It’s not uncommon for Singaporeans to ask how much savings they should have by a certain age. Mostly, Singaporeans just ask this because they want to know if they’re above or below the median.
But the answer is not so straightforward, and varies among individuals in Singapore depending on personal circumstances.
As a bare minimum, the correct amount to have saved up – at any age – is six months of your income. Any amount beyond this should be redirected into your investment portfolio or retirement fund. This is because savings are mean to remain in liquid cash, ready to use during emergencies, whereas investments are more illiquid and for the long-term.
So if you have an income of $5,000 a month, your “savings” are generally adequate if you have at least $30,000 saved up. Note that your CPF doesn’t count, as it’s not savings you can immediately draw on. A recent survey by OCBC showed that two in three Singaporean and permanent residents (PRs) do not have enough savings to last them beyond six months, a worrying statistic amidst these COVID-19 times.
Here’s an alternative way to look at it:
The typical Singaporean makes around $4,563 a month. After CPF, this comes to about $3,650. Assuming you save 20% of this (an average savings amount), you would stash away $730 a month.
Let’s say you’ve saved this amount since you started working at the age of 25. You use a standard savings bank account, with an interest rate of around 0.125% (you don’t put the savings in a fixed deposit, as you want to be able to use it immediately in an emergency). Pro tip: Make use of different types of bank accounts to optimise your savings.
You would have, after 10 years, around $88,709.50 (not accounting for inflation).
That’s not very efficient as after around $27,400 (about the six months income mark), you should be putting the rest of the money into an investment, such as an endowment plan or mutual fund, with higher interest rates, to grow your savings. At the very least, you should be putting your savings in a high-yield savings account, where interest rates rise the more you do with that particular bank.
Of course, that’s because projections are ideal situations. The practical reality with personal finance is that ideals and reality don’t always match.
Everyone’s financial situation is different. You may have responsibilities that others don’t. For example, some people have parents or siblings with medical conditions, who need more expensive healthcare. Some people have an income lower than the median, which makes it hard to save. There’s also one element that many people in their 30s have in common.
Your 30s are typically the age in which you’re saddled with heavy financial commitments like buying a flat or car, or raising your first child. It’s quite possible that you did save diligently from your 20s, but your wedding has wiped out a significant portion of those funds.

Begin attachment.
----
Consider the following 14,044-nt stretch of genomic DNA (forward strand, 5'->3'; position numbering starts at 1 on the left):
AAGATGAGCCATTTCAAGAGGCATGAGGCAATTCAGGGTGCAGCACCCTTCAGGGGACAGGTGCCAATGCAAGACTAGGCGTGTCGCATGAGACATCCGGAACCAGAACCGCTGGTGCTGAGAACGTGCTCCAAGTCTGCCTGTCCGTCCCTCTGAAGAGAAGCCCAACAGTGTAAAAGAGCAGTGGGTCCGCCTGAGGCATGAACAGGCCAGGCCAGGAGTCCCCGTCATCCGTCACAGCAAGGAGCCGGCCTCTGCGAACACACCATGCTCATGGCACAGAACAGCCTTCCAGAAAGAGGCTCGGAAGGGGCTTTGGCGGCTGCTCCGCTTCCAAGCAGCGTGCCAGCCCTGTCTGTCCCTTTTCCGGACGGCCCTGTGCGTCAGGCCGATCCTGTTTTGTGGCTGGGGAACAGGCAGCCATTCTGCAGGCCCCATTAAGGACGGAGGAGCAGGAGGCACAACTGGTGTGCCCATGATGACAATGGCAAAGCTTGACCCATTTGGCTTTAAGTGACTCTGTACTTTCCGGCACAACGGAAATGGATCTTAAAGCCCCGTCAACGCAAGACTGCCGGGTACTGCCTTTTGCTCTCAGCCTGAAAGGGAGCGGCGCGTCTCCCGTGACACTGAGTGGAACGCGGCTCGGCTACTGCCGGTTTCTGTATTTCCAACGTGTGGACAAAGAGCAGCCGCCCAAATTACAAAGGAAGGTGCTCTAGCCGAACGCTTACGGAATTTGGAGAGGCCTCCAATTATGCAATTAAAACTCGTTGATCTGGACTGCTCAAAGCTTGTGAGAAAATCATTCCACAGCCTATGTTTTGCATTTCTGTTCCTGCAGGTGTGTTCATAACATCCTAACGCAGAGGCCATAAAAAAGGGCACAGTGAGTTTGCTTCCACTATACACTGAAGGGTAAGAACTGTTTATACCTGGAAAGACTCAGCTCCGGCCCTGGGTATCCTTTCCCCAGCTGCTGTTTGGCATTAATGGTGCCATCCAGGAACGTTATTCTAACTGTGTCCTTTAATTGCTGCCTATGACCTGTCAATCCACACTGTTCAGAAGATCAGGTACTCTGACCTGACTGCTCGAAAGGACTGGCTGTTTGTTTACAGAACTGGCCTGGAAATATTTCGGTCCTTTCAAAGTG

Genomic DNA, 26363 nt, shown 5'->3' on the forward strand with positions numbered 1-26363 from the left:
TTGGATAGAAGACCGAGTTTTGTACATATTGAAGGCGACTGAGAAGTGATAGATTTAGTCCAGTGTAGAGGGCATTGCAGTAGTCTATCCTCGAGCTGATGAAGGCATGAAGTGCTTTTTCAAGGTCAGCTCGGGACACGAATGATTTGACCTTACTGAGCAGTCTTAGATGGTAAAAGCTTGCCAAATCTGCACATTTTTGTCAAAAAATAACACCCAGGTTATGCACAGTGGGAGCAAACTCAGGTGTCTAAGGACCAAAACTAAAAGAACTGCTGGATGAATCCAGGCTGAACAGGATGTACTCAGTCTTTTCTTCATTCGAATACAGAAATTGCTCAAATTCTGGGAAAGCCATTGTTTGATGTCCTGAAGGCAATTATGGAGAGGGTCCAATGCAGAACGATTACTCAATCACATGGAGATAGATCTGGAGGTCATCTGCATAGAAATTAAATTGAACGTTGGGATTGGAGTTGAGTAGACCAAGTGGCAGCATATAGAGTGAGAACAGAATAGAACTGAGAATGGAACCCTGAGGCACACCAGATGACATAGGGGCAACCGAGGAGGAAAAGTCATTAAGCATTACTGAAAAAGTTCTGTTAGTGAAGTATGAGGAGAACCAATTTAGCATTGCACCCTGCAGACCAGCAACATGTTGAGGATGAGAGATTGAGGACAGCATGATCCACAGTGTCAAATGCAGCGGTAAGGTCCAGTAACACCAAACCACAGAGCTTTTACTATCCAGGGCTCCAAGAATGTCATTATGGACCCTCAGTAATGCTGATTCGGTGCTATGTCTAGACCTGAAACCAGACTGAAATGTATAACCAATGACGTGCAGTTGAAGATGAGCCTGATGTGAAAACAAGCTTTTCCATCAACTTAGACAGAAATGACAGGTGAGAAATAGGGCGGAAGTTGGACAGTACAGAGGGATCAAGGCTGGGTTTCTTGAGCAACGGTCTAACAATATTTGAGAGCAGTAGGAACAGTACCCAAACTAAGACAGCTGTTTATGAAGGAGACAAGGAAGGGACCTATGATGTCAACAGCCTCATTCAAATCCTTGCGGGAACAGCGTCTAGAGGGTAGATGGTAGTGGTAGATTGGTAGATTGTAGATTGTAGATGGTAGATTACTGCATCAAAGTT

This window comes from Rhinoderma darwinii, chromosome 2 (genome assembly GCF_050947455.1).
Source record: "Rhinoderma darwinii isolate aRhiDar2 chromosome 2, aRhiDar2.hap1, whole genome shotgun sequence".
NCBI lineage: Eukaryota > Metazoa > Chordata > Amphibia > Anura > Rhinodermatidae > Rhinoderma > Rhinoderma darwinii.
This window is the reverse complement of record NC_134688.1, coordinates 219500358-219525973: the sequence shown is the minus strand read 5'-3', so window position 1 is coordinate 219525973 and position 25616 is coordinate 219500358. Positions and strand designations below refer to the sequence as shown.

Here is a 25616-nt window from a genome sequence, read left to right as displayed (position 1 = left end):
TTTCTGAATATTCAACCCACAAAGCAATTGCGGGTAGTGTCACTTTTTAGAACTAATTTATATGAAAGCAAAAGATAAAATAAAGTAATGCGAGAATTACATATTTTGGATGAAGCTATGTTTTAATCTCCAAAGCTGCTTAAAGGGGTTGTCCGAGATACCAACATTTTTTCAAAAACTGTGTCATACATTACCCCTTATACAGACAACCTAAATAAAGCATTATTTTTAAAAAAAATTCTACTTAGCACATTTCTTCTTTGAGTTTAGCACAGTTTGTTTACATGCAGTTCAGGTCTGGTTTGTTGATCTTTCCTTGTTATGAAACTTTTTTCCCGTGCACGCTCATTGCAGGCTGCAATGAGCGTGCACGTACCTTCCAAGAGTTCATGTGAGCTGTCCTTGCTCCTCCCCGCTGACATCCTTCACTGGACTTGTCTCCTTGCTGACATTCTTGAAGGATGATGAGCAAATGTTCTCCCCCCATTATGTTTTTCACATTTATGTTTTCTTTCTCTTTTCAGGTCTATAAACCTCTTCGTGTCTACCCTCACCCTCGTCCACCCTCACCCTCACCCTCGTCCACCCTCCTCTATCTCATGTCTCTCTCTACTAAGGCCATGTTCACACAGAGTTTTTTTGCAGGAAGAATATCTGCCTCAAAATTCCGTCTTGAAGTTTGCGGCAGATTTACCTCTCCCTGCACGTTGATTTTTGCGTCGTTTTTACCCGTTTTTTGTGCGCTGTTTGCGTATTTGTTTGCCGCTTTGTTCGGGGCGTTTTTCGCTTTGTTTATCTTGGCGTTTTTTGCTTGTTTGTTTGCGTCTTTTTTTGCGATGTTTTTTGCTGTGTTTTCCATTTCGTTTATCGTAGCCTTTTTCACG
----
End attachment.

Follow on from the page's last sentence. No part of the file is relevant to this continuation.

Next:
(Read also “10 Money Conversations Every Couple Should Have“)
Just one in three Singaporeans has enough savings to last 6 months, according to the OCBC survey. For many of us, our CPF are our savings, and our flat is our retirement asset. So if you’re 35 and have less than $88,709.50 in the bank, don’t panic. You’re not alone.
This happens because you’re relying solely on budgeting. Building up your savings requires more than just a tight budget.
Just because the word “saving” is used, it doesn’t always mean buying less. Yes, financial discipline and budgeting is required, but building up your savings also means finding ways to earn more. And just like setting aside more money, it’s never too late to start. You can also consider taking up a part-time job.
Savings should not be an age-specific goal. It’s unhealthy to focus on age. Ultimately, your savings goal should be a dollar amount and not an age.
If you earn $5,000 a month and your savings goal is $30,000, then of what relevance is your age?
If you don’t have a single dollar saved and want to start right now, then save aggressively in the coming year (maybe save 50% instead of 20% of your monthly salary). You’ll be done in 12 months. It doesn’t matter if you’re 25, 35, or 45. As soon as you start making an effort, you can resolve the situation.
Don’t panic over how much you have right now, and whether that’s “right” for your age. Focus on how much you need, and how you’re going to get there. Don’t be under the impression that it’s “too late” now, or that you missed the boat on being financially responsible.
This article was first published in SingSaver.
SingSaver is a personal finance comparison platform that allows users to easily compare credit cards, personal loans, and insurance for free, while helping empower people to lead healthier financial lives through increased financial literacy.